Our guides remained calm and kept the situation completely under control. Brad’s extraction was quite simple; he popped out of the hole as Team 1 continued to pull. Before long Cameron was safely above ground as well, with only a few words: “It was a cold and not-happy place down there.” His fall had cost him both water bottles and his hat, but thankfully he was okay. Understandably he had an adrenaline rush that would not go away for the rest of the day.
Extracting the pack and the rope from underneath the lip of the crevasse required some more work, but before long everyone was safely across both crevasses, and we were moving uphill again. Only half an hour had passed since Cameron first fell; now we continued up safer snow slopes toward the ridge.
We were the front rope team now, and I was surprised when we first stepped onto a snowy knife edge with sharp drops on both sides—our introduction to the mountain’s east ridge. We would stay on or near this ridge the rest of the way to the summit. The knife edge was short-lived, but the ridge continued to undulate in an interesting series of hills, each with unique characteristics.
One of the dips in the ridge contained another obviously weak snow bridge
over an unavoidable crevasse. Forest stepped across first, and Patrick caught himself on the opposite edge as he broke though to his waist. I glanced down the hole as I stepped across, and was unable to see the bottom. Below, Coley probed for a better way across, and everyone else made it without incident.
We all affixed crampons for the final 45-degree slope
to the summit. This was a fun, airy finish to an exciting climb. The clouds were pushing through now, allowing glimpses of the surrounding mountains; the views of the Alaska Range, especially Mount Hunter and Mount Foraker, were spectacular. We all sat on the summit for nearly two hours, enjoying the complete calm and the awesome scenery.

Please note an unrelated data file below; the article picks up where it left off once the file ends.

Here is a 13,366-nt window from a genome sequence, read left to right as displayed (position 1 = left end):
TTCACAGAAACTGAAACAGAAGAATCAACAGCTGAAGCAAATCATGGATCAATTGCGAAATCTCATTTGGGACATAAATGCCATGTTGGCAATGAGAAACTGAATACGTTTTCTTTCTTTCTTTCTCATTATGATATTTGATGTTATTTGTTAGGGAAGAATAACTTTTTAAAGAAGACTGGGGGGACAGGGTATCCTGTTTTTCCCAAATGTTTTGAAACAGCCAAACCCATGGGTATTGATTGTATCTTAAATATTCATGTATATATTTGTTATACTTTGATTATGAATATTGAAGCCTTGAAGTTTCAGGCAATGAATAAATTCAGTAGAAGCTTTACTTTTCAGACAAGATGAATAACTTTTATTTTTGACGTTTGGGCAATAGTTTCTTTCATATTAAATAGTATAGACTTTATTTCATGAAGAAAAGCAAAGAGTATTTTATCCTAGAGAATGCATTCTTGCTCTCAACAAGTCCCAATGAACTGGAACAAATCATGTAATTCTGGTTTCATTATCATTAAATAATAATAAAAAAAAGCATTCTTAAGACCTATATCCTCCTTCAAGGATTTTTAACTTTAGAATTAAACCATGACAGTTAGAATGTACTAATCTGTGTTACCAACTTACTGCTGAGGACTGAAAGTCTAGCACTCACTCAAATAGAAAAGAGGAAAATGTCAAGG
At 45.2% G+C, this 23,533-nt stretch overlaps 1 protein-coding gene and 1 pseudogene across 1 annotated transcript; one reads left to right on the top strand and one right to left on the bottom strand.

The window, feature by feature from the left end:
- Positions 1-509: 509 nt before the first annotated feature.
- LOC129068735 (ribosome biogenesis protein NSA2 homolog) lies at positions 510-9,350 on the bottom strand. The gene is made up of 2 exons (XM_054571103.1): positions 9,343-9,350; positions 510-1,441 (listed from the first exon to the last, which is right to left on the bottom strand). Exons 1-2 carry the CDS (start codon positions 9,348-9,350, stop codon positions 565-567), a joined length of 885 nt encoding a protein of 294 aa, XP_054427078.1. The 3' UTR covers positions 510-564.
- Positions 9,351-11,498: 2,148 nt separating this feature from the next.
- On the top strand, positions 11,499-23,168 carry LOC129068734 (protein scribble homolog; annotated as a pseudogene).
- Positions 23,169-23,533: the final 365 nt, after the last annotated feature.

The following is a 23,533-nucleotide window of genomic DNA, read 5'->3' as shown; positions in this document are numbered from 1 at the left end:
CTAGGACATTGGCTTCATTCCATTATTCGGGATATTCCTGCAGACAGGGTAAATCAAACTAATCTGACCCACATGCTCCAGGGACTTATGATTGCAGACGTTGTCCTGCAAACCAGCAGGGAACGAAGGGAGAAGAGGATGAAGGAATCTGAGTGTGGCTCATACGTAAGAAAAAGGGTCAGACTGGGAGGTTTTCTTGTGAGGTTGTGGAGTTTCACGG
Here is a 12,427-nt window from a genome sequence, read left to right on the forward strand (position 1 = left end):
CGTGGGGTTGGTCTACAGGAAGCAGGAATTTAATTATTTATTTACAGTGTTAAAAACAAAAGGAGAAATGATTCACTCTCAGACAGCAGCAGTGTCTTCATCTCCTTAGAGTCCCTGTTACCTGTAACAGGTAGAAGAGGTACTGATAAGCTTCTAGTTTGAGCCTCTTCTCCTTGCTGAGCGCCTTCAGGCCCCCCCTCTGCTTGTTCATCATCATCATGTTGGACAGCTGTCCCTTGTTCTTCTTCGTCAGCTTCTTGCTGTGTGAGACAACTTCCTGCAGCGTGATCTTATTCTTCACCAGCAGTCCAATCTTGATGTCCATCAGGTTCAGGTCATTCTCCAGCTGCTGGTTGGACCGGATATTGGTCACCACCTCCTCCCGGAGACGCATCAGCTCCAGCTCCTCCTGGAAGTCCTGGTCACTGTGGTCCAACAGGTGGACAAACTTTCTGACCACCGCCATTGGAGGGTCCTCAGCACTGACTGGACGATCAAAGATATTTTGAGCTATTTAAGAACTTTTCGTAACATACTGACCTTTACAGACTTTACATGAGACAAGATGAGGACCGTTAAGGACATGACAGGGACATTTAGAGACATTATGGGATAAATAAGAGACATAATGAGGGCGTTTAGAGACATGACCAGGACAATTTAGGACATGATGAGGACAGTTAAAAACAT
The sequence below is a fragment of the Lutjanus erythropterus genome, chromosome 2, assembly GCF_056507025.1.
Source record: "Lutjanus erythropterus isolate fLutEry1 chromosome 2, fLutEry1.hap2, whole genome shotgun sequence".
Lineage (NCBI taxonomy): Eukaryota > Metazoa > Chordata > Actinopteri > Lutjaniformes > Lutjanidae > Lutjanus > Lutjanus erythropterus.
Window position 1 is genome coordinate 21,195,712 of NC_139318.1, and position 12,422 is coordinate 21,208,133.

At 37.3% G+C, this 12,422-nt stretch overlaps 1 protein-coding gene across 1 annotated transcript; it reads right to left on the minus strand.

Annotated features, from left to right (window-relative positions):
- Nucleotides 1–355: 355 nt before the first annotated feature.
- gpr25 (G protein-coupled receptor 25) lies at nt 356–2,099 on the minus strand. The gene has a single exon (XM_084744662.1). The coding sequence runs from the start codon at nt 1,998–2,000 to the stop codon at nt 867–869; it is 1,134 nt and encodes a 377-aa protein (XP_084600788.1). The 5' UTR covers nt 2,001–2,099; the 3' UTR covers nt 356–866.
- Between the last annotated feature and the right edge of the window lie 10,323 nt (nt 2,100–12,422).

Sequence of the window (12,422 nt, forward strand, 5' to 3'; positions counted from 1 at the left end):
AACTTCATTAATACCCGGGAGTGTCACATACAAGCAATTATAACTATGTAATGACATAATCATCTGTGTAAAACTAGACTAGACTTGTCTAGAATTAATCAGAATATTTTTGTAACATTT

The first half of the descent
went quickly. This time, however, the guides decided it would be best to avoid our earlier “incident field” and instead make a run down the south side of the crevasses. There was some potential for avalanche from the overhanging seracs to the south, but we would spend little time there. Now on lead, I began plunge-stepping quickly down the slopes, enduring a sphincter-clenching ten minutes as I stepped across several more weakening snow-bridges.
The clouds had completely cleared and the warm sun radiated off the snow as we re-entered the flatter terrain of the Kahiltna Glacier. As we strode back to camp, I thought to myself how glad I was that I had signed up for this course. The guides were top-notch, the weather turned out to be great, and the ten of us formed one cohesive group, despite our very diverse backgrounds. The weather would sour upon our departure date, restricting us to base camp for an extra day and a half
. Though I was ready to return home by that point, this brief introduction convinced me that I will definitely return someday to the Alaska Range!
© 2008, Brad Snider, Brad Snider's Mountain Home Page